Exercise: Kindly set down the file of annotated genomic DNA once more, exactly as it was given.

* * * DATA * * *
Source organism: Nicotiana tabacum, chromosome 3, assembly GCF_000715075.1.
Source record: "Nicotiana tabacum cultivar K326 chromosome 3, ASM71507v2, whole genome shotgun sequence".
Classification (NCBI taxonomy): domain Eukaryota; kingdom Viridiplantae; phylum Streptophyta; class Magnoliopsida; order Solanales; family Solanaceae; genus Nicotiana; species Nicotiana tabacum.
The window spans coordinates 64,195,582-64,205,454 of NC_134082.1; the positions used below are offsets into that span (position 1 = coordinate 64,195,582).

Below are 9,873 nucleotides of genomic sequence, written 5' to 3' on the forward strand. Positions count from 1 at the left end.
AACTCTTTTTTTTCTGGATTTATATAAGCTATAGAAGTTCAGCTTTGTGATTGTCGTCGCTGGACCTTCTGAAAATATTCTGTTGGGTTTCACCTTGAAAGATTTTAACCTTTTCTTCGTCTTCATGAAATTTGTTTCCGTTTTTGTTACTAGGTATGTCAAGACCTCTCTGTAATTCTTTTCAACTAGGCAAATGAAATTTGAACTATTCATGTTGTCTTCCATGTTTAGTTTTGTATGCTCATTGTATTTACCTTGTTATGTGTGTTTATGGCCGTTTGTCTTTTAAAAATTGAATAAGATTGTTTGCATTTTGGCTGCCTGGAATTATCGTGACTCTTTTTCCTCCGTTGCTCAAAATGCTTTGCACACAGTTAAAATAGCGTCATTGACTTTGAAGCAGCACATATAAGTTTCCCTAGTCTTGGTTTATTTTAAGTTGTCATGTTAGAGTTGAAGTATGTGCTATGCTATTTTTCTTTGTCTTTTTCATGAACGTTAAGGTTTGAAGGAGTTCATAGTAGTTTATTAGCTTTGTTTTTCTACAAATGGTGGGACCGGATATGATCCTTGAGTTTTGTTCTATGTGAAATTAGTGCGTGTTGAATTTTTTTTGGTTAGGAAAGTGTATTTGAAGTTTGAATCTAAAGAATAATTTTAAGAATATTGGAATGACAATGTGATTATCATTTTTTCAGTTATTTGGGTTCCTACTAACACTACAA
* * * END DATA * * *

Source organism: Nicotiana tabacum, chromosome 3, assembly GCF_000715075.1.
Source record: "Nicotiana tabacum cultivar K326 chromosome 3, ASM71507v2, whole genome shotgun sequence".
Classification (NCBI taxonomy): domain Eukaryota; kingdom Viridiplantae; phylum Streptophyta; class Magnoliopsida; order Solanales; family Solanaceae; genus Nicotiana; species Nicotiana tabacum.
The window spans coordinates 64,195,582-64,205,454 of NC_134082.1; the positions used below are offsets into that span (position 1 = coordinate 64,195,582).

Below are 9,873 nucleotides of genomic sequence, written 5' to 3' on the forward strand. Positions count from 1 at the left end.
AACTCTTTTTTTTCTGGATTTATATAAGCTATAGAAGTTCAGCTTTGTGATTGTCGTCGCTGGACCTTCTGAAAATATTCTGTTGGGTTTCACCTTGAAAGATTTTAACCTTTTCTTCGTCTTCATGAAATTTGTTTCCGTTTTTGTTACTAGGTATGTCAAGACCTCTCTGTAATTCTTTTCAACTAGGCAAATGAAATTTGAACTATTCATGTTGTCTTCCATGTTTAGTTTTGTATGCTCATTGTATTTACCTTGTTATGTGTGTTTATGGCCGTTTGTCTTTTAAAAATTGAATAAGATTGTTTGCATTTTGGCTGCCTGGAATTATCGTGACTCTTTTTCCTCCGTTGCTCAAAATGCTTTGCACACAGTTAAAATAGCGTCATTGACTTTGAAGCAGCACATATAAGTTTCCCTAGTCTTGGTTTATTTTAAGTTGTCATGTTAGAGTTGAAGTATGTGCTATGCTATTTTTCTTTGTCTTTTTCATGAACGTTAAGGTTTGAAGGAGTTCATAGTAGTTTATTAGCTTTGTTTTTCTACAAATGGTGGGACCGGATATGATCCTTGAGTTTTGTTCTATGTGAAATTAGTGCGTGTTGAATTTTTTTTGGTTAGGAAAGTGTATTTGAAGTTTGAATCTAAAGAATAATTTTAAGAATATTGGAATGACAATGTGATTATCATTTTTTCAGTTATTTGGGTTCCTACTAACACTACAA